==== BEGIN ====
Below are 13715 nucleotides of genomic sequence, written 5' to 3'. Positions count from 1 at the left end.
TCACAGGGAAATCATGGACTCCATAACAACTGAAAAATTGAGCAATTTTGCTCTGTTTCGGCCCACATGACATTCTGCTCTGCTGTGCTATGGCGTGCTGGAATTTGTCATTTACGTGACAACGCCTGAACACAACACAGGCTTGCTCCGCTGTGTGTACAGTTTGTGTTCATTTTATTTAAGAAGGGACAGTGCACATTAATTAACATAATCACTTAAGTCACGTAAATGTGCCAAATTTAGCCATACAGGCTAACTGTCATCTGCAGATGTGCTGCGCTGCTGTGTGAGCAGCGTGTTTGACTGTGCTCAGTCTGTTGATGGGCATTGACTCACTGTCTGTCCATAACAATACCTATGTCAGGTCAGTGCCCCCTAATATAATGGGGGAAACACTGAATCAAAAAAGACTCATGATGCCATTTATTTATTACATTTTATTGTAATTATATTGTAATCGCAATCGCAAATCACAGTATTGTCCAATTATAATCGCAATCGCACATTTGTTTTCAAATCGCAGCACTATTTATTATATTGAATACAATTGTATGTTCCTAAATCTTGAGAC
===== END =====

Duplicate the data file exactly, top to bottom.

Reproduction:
Below are 13715 nucleotides of genomic sequence, written 5' to 3'. Positions count from 1 at the left end.
TCACAGGGAAATCATGGACTCCATAACAACTGAAAAATTGAGCAATTTTGCTCTGTTTCGGCCCACATGACATTCTGCTCTGCTGTGCTATGGCGTGCTGGAATTTGTCATTTACGTGACAACGCCTGAACACAACACAGGCTTGCTCCGCTGTGTGTACAGTTTGTGTTCATTTTATTTAAGAAGGGACAGTGCACATTAATTAACATAATCACTTAAGTCACGTAAATGTGCCAAATTTAGCCATACAGGCTAACTGTCATCTGCAGATGTGCTGCGCTGCTGTGTGAGCAGCGTGTTTGACTGTGCTCAGTCTGTTGATGGGCATTGACTCACTGTCTGTCCATAACAATACCTATGTCAGGTCAGTGCCCCCTAATATAATGGGGGAAACACTGAATCAAAAAAGACTCATGATGCCATTTATTTATTACATTTTATTGTAATTATATTGTAATCGCAATCGCAAATCACAGTATTGTCCAATTATAATCGCAATCGCACATTTGTTTTCAAATCGCAGCACTATTTATTATATTGAATACAATTGTATGTTCCTAAATCTTGAGAC